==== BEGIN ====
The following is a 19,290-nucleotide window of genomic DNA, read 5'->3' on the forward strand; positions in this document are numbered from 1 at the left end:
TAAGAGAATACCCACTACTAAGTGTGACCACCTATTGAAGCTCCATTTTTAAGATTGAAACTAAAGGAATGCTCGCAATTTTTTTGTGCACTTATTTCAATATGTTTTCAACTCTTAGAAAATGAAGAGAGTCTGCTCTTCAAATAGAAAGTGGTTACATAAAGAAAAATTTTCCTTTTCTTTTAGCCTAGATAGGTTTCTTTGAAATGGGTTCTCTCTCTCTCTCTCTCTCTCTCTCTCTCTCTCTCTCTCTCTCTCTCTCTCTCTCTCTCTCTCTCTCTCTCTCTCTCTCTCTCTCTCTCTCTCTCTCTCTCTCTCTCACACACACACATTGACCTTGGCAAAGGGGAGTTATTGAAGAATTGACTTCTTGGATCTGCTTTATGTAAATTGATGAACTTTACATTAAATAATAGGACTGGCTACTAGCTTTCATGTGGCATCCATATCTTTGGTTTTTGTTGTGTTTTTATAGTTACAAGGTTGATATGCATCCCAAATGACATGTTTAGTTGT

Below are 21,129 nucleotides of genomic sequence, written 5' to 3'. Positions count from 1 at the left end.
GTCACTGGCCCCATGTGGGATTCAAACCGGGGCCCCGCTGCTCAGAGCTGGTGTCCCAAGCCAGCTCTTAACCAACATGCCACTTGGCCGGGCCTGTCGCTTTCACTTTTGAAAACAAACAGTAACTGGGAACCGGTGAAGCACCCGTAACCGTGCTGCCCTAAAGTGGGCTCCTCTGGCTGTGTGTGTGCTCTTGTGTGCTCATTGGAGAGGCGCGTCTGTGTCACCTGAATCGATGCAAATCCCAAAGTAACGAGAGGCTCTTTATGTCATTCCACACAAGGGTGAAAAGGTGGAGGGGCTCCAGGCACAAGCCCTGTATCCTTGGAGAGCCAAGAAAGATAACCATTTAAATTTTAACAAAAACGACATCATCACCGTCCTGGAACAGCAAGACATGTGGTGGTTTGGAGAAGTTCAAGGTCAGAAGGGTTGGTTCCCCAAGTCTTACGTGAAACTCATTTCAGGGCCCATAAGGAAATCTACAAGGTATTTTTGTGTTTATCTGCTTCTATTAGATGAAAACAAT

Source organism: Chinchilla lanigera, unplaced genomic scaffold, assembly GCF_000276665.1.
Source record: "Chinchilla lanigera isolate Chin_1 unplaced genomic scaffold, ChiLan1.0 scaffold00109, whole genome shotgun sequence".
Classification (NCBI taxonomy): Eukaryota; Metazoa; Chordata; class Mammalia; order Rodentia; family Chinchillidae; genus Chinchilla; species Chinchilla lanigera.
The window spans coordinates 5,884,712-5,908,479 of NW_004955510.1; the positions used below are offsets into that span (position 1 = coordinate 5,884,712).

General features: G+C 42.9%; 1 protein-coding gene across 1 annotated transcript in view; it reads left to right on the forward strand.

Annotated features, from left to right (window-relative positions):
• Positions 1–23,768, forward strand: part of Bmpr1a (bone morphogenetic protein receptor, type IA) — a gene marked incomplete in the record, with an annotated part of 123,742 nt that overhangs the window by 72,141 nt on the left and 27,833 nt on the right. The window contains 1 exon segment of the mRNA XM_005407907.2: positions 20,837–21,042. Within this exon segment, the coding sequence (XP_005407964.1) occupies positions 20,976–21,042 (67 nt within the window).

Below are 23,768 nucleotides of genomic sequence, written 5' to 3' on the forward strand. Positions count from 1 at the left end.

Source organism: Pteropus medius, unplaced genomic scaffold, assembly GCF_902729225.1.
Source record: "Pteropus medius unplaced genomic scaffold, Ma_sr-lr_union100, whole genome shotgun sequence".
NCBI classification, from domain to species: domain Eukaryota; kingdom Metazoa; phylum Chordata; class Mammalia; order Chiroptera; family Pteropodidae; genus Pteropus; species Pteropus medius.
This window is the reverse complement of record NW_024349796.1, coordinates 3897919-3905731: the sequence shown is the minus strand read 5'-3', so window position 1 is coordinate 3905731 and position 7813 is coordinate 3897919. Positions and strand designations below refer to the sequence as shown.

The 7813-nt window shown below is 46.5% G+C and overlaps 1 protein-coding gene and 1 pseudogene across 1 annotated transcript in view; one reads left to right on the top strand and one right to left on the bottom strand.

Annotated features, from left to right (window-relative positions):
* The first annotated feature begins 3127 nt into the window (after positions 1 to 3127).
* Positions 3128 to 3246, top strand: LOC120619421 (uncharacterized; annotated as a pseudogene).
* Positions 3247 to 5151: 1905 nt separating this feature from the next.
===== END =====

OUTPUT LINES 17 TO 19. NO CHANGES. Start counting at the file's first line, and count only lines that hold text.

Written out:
The 7813-nt window shown below is 46.5% G+C and overlaps 1 protein-coding gene and 1 pseudogene across 1 annotated transcript in view; one reads left to right on the top strand and one right to left on the bottom strand.

Annotated features, from left to right (window-relative positions):
* The first annotated feature begins 3127 nt into the window (after positions 1 to 3127).